In the meantime, it should be interesting to see how mainstream modern Mormons in Utah react to being forced to accept legal polygamy of the Fundamentalist Church of Jesus Christ of Latter Day Saints. There are reasons why this case started in Utah, and why the "family" involved had to leave the state out of fear of arrest.

    I'm PINGing Hildy because if I remember correctly, the FCLDS is also an issue in her county in Arizona. Perhaps she has some insights on this from the perspective of her state where the legal battles may be different from those of Utah.

  • Transgender soldiers may get time off to have sex-change operations after military ban dropped

    10/02/2015 9:21:52 AM PDT · 25 of 28
    darrellmaurina to Gay State Conservative
    18 posted on 8/28/2015, 7:30:28 PM by Gay State Conservative: “China, Russia, North Korea and Iran (among others) are watching this and laughing their hindquarters off!”

    I think Russia has allowed open homosexuals in their military for a while, and sex change surgery is probably too expensive for anyone outside the upper elites to afford. Otherwise, you're probably right.

    Sooner or later, someone is going to leak (deliberately or otherwise) a briefing paper or video from someone in Iran or China saying that America no longer needs to be feared because it not only permits but promotes immorality and degeneracy in its military. North Korea probably won't care unless American military degeneracy shows up in the South Korean military, but if Kim Jong-un decided transvestite American soldiers have propaganda value in convincing his people that Americans are awful, this might show up all over North Korea as an example of why Americans are not only bad but also weak.

    Whatever high-ranking officers may have done in private, Asian military forces have been known for centuries for strict obedience to orders. That doesn't mean that some very bad things (mass rapes of enemies, for example) didn't happen. Religion and morality have not historically been viewed as “private matters” in Asian society — they've been part and parcel of support for the government — and giving soldiers a moral framework so they do what they're told when their superiors aren't looking is part of that framework. It doesn't make much difference to the government whether its citizens and soldiers follow Mao's “little red book,” Confucian ethics, Buddhism, Shinto emperor worship, or something else, as long as it keeps them in line and doing what they're told.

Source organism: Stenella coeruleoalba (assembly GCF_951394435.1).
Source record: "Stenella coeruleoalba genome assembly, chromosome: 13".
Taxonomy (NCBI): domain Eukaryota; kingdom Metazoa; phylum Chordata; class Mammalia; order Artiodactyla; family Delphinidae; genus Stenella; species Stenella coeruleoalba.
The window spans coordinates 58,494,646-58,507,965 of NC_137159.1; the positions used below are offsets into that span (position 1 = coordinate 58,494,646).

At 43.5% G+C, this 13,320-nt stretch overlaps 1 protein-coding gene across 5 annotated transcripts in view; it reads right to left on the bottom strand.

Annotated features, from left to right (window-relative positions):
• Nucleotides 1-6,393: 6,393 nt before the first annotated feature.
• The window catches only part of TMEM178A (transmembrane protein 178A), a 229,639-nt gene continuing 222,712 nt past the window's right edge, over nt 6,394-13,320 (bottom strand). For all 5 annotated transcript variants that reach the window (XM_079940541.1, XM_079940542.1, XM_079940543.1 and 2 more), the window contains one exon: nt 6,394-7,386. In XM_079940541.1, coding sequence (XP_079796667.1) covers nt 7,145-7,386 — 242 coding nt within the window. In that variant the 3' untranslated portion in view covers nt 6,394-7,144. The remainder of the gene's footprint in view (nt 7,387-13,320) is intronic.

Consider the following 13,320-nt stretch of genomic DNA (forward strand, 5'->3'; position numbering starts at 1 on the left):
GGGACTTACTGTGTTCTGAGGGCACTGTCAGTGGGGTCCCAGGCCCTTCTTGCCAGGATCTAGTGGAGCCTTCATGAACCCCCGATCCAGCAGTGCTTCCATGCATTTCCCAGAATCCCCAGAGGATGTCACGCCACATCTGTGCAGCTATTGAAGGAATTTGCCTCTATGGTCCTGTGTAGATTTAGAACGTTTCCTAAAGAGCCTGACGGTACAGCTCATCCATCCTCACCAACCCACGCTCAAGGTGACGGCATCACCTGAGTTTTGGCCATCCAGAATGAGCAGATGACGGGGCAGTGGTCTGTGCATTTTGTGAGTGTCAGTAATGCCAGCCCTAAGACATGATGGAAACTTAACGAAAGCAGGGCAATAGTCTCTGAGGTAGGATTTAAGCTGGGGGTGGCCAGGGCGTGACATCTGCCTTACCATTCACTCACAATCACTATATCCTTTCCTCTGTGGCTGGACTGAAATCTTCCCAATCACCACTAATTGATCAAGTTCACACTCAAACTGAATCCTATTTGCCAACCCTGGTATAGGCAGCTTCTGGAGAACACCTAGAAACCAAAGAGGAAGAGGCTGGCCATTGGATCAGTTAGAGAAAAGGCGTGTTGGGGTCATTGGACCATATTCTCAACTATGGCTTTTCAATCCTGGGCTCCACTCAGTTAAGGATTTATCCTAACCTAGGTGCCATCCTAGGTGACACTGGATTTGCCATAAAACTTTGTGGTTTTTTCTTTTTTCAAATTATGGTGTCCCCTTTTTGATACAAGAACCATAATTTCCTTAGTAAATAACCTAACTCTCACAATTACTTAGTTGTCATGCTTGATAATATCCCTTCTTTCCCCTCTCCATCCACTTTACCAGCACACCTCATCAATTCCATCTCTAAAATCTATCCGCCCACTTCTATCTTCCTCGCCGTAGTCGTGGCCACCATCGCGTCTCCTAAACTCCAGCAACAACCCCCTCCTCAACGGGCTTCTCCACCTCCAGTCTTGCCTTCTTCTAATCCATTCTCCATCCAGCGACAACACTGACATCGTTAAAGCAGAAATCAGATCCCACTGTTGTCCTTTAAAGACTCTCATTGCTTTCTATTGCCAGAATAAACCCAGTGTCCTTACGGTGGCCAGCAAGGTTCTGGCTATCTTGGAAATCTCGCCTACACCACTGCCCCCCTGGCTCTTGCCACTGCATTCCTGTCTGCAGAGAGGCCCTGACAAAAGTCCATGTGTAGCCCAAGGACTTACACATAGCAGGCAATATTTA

As for Iran, their radical Islamic fundamentalism makes pretty obvious why they would regard this as degeneracy.

    Sooner or later, we're going to see the consequences of people learning the hard way what happens when young soldiers no longer know “what right looks like.” I hope it doesn't happen when a better-disciplined military with a strong faith in the wrong god kicks our rear ends and defeats us in battle.

  • Trump says it’s time to move on from gay ‘marriage’ battle: ‘The Supreme Court ruled.’

    10/01/2015 8:17:00 AM PDT · 390 of 390
    darrellmaurina to Fiji Hill; xzins
    388 posted on 8/30/2015, 3:05:40 PM by Fiji Hill: “What I like most about Trump is his attitude. He’s a fighter who refuses to back down, and he will never apologize for offending the politically incorrect crowd. He stands in stark contrast to the supine and timorous ‘leadership’ that has been provided for so long by the Boehners, McConnells, Romneys, McCains, Grahams, Corkers, Flakes and so on.”